Israeli supermarket chains are beginning to feel the economic slowdown. Their sales in May 2008 were only 1.6% higher than they were in May 2007, according to a report prepared by Nielsen for TheMarker.
In comparison, sales in January of this year were 9.1% higher than in January 2007, and the figure for February was 13.8%.
Nielsen's analysis of supermarket sales of barcoded items shows that the drop is even sharper in terms of quantities sold, and that only higher prices kept total revenues up.
The figures for March and April were not used, since the dates of the Passover holiday were different in 2007 and 2008, and made comparisons for those months unreliable.
According to the CEO of Unilever Israel, Moti Keren, the growth in food sales in May and June was only 1-2% in annual terms, compared to 5-6% in the first months of this year.
In addition, non-food seem to be down by 6% from last May. Further, the normal post-Passover drop in such sales is in the 15% range, but this year it was closer to 40%, said one industry source.
One supermarket chain said they have more customers, but each is making smaller purchases; while other chains reported revenue drops.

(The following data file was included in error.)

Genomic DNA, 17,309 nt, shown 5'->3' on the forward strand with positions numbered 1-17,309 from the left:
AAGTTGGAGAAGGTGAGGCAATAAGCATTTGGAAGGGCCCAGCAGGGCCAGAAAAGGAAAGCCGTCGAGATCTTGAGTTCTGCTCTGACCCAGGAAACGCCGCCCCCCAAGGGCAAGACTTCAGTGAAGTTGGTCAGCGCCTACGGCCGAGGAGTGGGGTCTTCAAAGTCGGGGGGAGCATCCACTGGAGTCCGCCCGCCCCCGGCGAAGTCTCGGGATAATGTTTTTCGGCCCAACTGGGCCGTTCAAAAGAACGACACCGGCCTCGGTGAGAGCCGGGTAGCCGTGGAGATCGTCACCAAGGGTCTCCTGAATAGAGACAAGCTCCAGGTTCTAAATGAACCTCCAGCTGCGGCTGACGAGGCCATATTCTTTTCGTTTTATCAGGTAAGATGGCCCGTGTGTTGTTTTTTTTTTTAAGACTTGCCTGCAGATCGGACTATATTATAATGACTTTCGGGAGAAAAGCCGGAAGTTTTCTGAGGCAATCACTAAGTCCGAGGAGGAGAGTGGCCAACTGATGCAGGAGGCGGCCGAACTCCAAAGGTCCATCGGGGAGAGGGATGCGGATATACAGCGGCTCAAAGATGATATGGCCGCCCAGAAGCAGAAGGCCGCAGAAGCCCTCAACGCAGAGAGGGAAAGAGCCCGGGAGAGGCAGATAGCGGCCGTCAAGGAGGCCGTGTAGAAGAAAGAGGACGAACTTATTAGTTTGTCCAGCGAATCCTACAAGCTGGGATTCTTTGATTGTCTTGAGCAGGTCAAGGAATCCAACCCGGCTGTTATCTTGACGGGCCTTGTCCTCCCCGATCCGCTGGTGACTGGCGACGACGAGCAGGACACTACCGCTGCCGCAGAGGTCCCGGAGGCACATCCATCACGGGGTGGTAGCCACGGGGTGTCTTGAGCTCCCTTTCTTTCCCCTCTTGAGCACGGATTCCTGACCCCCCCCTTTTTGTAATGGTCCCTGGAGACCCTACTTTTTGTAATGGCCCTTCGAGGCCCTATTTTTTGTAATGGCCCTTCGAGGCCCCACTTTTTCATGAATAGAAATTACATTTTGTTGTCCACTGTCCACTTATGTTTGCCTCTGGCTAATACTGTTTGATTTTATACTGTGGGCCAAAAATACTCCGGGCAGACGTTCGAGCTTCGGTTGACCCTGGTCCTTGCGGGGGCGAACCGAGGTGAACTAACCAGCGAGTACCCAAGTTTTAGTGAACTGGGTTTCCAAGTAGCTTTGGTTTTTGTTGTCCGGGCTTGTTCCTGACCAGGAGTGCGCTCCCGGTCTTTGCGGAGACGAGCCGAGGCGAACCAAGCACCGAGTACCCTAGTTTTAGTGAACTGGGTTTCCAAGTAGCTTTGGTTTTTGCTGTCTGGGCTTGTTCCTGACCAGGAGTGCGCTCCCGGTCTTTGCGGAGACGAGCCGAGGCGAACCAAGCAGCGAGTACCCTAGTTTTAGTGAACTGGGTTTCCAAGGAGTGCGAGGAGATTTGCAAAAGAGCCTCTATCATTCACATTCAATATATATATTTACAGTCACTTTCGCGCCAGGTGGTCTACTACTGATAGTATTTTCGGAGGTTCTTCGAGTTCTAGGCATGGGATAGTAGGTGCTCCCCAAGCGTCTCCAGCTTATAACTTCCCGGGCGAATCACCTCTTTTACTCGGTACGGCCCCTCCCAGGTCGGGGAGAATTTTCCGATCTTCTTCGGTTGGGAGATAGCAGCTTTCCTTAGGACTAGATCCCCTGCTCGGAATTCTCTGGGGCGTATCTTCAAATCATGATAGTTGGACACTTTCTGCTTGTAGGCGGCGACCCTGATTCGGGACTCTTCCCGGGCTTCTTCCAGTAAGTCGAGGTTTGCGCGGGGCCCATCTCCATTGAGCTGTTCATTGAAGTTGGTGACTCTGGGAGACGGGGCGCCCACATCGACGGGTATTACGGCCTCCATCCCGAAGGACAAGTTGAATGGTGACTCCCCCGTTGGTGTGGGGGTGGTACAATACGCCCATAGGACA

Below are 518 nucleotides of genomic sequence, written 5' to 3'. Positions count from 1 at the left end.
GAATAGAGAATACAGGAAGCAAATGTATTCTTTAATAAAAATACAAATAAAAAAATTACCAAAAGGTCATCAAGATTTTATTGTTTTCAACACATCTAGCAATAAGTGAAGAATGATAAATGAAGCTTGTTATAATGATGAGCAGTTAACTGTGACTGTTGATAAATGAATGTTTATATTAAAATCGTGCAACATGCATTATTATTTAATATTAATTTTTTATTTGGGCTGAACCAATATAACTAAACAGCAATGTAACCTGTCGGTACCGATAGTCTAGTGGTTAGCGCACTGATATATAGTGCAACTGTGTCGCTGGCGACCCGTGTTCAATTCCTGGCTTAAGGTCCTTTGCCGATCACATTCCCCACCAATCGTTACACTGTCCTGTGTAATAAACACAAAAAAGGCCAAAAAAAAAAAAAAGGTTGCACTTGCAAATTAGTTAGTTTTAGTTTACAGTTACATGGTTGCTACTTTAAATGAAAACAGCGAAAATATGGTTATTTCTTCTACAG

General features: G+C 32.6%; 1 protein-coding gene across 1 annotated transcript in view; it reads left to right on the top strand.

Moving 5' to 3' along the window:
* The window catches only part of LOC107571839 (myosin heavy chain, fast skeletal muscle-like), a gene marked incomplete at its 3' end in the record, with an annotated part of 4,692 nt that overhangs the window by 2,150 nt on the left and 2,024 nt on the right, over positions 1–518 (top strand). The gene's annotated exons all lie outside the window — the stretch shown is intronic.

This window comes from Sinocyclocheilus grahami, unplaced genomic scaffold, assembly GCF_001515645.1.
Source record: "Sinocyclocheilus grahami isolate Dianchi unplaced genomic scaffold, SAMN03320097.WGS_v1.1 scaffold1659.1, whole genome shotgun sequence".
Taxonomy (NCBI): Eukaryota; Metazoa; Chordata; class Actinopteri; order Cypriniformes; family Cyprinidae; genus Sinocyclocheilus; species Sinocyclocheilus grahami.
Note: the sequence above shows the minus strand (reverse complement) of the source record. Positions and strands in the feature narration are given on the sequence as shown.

"Because prices rose, people are first sacrificing whatever is not food. In Europe we also see that the discount chains, other supermarket chains and manufacturers have all been losing recently. In such periods consumers will buy more non-name brands, which are cheaper, and will therefore shop at Super-Sol Deal and discount chains," said one supermarket chain source.
It seems the double digit growth in supermarket sales ended with Independence Day in May. The halt is attributed to a number of factors which came together at the same time: higher prices; the U.S. credit crisis, which caused sharp losses on Israeli markets; and pessimistic headlines in the media of recession and unemployment.
In addition, supermarket executives said there is no end in sight for the inflation in food prices, as raw material prices are continuing to rise. At the same time, consumers' purchasing power is not growing, they have not received higher wages and the minimum wage went up only slightly.
As to what customers think, Nielsen conducted surveys in 44 countries, including Israel. At home, 43% of the public thinks we are now in a recession.
As to what their greatest worry was over the past six months, 47% responded "the economy," well ahead of other answers such as health or employment security. Some 35% said they would switch to buying cheaper products at the supermarket in order to maintain their budgets, and 19% said they would use more coupons and sales.
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